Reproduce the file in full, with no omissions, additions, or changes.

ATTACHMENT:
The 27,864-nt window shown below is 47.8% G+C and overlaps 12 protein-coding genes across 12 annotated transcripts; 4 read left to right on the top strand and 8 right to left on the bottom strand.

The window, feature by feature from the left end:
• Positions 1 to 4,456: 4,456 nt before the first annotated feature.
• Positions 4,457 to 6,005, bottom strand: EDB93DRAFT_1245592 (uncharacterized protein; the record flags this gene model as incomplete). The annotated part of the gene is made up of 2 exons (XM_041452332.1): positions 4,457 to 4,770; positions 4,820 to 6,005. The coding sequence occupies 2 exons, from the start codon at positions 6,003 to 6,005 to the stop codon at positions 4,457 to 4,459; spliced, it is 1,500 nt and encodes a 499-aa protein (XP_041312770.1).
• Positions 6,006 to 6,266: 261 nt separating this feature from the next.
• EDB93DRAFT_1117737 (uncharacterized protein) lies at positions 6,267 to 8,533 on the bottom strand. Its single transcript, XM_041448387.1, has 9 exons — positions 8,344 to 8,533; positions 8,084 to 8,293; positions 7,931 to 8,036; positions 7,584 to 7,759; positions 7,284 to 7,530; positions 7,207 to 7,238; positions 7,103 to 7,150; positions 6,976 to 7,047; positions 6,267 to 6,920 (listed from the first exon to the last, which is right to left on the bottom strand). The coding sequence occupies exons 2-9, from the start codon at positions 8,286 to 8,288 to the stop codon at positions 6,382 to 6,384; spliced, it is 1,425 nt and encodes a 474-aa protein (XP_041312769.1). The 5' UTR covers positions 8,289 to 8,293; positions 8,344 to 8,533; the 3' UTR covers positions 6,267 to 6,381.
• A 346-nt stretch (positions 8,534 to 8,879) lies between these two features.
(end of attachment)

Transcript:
The 27,864-nt window shown below is 47.8% G+C and overlaps 12 protein-coding genes across 12 annotated transcripts; 4 read left to right on the top strand and 8 right to left on the bottom strand.

The window, feature by feature from the left end:
• Positions 1 to 4,456: 4,456 nt before the first annotated feature.
• Positions 4,457 to 6,005, bottom strand: EDB93DRAFT_1245592 (uncharacterized protein; the record flags this gene model as incomplete). The annotated part of the gene is made up of 2 exons (XM_041452332.1): positions 4,457 to 4,770; positions 4,820 to 6,005. The coding sequence occupies 2 exons, from the start codon at positions 6,003 to 6,005 to the stop codon at positions 4,457 to 4,459; spliced, it is 1,500 nt and encodes a 499-aa protein (XP_041312770.1).
• Positions 6,006 to 6,266: 261 nt separating this feature from the next.
• EDB93DRAFT_1117737 (uncharacterized protein) lies at positions 6,267 to 8,533 on the bottom strand. Its single transcript, XM_041448387.1, has 9 exons — positions 8,344 to 8,533; positions 8,084 to 8,293; positions 7,931 to 8,036; positions 7,584 to 7,759; positions 7,284 to 7,530; positions 7,207 to 7,238; positions 7,103 to 7,150; positions 6,976 to 7,047; positions 6,267 to 6,920 (listed from the first exon to the last, which is right to left on the bottom strand). The coding sequence occupies exons 2-9, from the start codon at positions 8,286 to 8,288 to the stop codon at positions 6,382 to 6,384; spliced, it is 1,425 nt and encodes a 474-aa protein (XP_041312769.1). The 5' UTR covers positions 8,289 to 8,293; positions 8,344 to 8,533; the 3' UTR covers positions 6,267 to 6,381.
• A 346-nt stretch (positions 8,534 to 8,879) lies between these two features.